Indulgent flavors shake-up breakfast offerings, flags Innova Market Insights
18 May 2021 --- Occasions are changing, and along with them, so too are flavor choices. According to Innova Market Insights, the need for indulgence is no longer limited to snacking and after-dinner treats. As a result, the market researcher sees a rise in indulgent breakfast foods and flavors.
Innova Market Insights latest report – entitled Flavors by Occasion – reveals that the likes of cakes and cookies prove popular indulgent flavors at breakfast.
The report highlights that indulgent flavors see the strongest growth in foods commonly eaten at breakfast, such as cereals, bread and dairy.
Speaking to FoodIngredientsFirst, Héctor Parra, consumer and market insights team coordinator at Innova Market Insights, explains how the COVID-19 pandemic has prompted higher levels of comfort eating, putting indulgent flavors in the spotlight.
“The pandemic has definitely increased the need for joyful experiences and the need for more creativity – there is a downshift to value more intimate and simple joys. During the pandemic and lockdowns, consumers started creating their own treats with health in mind. Sweet spice combinations such as ginger and cinnamon also came to the fore,” he explains.
Spotlight on breakfast
Overall, consumers tend to eat healthier products for the first meals of the day, outlines Parra, including cereal, juices, yogurt, fruit.
“Ingredients and flavors that have actual or perceived health benefits will likely see an increase in usage across food that is commonly consumed at breakfast. For instance, nuts, particularly peanuts for their protein content or superfruits for their antioxidants, and other benefits.”
Moreover, brown flavors, cake, cookies and pie concepts are most evident in cereals, he observes. “Flavors add a degree of indulgence to breakfast foods with the cereal, bread or dairy base delivering the healthy part of the product.”
Cake, cookie and pie flavors increased by a 9 percent CAGR over 2016-2020, while brown flavors (such as chocolate, caramel and peanut butter) increased by 6 percent.
“Consumers may be reluctant to give up their comfort foods as the pandemic continues,” adds Parra.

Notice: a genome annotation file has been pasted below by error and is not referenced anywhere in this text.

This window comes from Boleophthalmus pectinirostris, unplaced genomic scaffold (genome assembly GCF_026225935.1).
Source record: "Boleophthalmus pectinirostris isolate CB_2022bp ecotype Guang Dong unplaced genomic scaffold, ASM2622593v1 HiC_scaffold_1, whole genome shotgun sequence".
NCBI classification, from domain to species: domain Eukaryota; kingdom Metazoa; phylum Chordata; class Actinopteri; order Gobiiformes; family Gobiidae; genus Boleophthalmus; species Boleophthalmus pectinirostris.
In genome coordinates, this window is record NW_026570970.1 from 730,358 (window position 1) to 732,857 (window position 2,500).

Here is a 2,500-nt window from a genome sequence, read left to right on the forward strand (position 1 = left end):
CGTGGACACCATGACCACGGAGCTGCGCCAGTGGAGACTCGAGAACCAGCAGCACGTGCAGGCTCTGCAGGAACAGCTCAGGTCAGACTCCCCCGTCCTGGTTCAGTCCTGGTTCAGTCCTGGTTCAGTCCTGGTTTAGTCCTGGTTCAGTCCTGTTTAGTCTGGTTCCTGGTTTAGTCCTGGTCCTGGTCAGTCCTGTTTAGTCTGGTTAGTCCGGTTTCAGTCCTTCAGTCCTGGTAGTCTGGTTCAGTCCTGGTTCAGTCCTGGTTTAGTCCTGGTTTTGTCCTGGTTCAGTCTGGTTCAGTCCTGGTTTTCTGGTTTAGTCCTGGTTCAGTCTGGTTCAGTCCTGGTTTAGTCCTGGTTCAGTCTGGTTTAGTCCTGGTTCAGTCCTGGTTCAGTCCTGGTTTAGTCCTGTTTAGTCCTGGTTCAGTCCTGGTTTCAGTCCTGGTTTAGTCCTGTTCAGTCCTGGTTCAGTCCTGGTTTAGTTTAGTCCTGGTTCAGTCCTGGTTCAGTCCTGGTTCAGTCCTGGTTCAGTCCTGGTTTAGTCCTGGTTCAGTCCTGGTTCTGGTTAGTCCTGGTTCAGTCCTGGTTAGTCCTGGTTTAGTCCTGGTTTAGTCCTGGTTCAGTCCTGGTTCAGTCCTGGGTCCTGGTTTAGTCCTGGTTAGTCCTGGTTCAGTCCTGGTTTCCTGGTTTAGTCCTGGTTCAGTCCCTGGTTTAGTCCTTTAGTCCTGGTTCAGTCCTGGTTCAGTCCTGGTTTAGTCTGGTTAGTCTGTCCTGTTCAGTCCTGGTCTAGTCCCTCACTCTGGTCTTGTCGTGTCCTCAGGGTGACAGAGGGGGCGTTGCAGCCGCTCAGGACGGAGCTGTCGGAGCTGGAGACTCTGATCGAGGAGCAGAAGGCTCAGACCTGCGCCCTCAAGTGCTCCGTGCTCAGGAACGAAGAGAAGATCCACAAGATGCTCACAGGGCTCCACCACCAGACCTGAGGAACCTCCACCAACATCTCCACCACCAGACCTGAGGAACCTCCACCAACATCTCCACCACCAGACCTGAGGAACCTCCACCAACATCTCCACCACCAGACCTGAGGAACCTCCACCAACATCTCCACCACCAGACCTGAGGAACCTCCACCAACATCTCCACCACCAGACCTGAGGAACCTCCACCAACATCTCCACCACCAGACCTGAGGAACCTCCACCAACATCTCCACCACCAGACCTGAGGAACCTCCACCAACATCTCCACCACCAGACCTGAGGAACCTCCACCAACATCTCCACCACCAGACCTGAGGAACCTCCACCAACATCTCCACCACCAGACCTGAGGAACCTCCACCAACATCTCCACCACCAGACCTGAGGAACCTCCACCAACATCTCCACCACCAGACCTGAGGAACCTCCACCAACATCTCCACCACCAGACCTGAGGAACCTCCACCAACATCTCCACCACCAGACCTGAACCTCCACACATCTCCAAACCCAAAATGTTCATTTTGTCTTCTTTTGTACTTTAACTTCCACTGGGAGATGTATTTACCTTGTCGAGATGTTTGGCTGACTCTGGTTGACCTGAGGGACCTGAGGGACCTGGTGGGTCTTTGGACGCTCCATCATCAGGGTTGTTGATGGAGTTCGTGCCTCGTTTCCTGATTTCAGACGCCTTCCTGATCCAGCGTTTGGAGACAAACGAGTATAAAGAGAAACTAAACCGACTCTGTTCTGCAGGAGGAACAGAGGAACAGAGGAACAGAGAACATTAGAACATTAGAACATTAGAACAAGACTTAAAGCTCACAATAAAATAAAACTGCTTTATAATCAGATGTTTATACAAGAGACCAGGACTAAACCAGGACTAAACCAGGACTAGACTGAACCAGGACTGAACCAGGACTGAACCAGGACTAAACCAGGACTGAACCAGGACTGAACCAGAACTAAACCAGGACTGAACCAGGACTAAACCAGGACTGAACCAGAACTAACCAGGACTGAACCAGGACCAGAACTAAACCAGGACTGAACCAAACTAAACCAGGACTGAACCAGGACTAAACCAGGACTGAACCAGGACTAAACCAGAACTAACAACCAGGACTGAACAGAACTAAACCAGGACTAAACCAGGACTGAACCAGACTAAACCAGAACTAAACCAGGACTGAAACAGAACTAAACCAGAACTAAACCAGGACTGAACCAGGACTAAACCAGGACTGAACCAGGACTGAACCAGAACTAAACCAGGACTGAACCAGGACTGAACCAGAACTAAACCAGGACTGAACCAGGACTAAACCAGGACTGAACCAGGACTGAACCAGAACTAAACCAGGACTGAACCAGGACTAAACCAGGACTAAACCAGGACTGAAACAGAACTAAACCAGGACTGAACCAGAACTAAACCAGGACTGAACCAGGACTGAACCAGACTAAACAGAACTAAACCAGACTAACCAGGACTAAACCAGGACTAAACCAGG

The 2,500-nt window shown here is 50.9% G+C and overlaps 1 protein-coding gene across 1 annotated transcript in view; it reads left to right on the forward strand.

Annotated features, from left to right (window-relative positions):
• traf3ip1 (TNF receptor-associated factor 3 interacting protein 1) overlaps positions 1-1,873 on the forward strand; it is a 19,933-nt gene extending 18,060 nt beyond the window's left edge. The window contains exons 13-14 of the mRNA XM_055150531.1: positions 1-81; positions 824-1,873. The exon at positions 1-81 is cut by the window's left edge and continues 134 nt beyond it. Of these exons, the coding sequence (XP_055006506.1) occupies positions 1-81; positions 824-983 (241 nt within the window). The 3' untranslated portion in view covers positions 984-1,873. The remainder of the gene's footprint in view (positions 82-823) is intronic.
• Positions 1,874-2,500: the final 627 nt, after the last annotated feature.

As a result, “healthy indulgence” and flavors/ingredients with health benefits are expected to become increasingly crucial in breakfast concepts. Consumers look for treats that can satisfy their indulgent cravings without too much impact on their overall health, even providing extra nutrients, he explains.
Milk chocolate is currently the leading flavor in cereal products, including breakfast cereals and cereal and energy bars.
However, it is flavors inspired by the bakery category, which see some of the strongest growth. Cookie flavors increased by 30 percent CAGR and brownie by 26 percent over 2016-2020.
“While healthy options are very popular at breakfast, consumers want a bit of enjoyment to start the day,” explains Lu Ann Williams, global insights director at Innova Market Insights.
“Bakery inclusions, such as chocolate cookie pieces in breakfast cereals and cereal bars, meet that need.”
Indulgent flavors reign
The North American bakery category has, up until now, been the main source of inspiration for these indulgent flavors.
However, Innova Market Insights believes that in the future, inspiration could come from looking at other indulgent bakery concepts from around the world.
Western Europe is not short of its own indulgent cakes and sweet biscuits. These could just as easily be developed into new inclusions and flavors for cereal products.
By pulling out trends in bakery, companies can generate flavor and inclusion ideas that could be applied locally or look more broadly for truly global concepts.
For many consumers, ice cream and desserts are for moments of indulgence. The traditional way to boost the experience of indulgence – with innovative flavors and textures – is still a popular strategy for many brands.
Beyond pure, lavish indulgence, an intensified focus on health continues to boost product development for moments of “guilt-free indulgence.”
Since the outbreak of COVID-19, consumers have been drawn to comfort foods. They are discovering that healthier reformulations of sweet treats are a way for them to indulge.
Last month, FoodIngredientsFirst spoke to ingredient suppliers in the dessert space, who shared light on the balancing act for both indulgence and health.
Last week, Parker Products crowned lifestyle, indulgence and experience as key drivers in sweet categories.
Furthermore, chocolate remains the top snack of the COVID-19 pandemic, with nearly 90 percent of US consumers purchasing some form of chocolate candy within the last three months. Flavorchem, a US-based supplier of cocoa-based ingredients, recently revealed that comfort, sensory experiences and plant-based claims drive the demand in the chocolate confectionery space.
By Elizabeth Green
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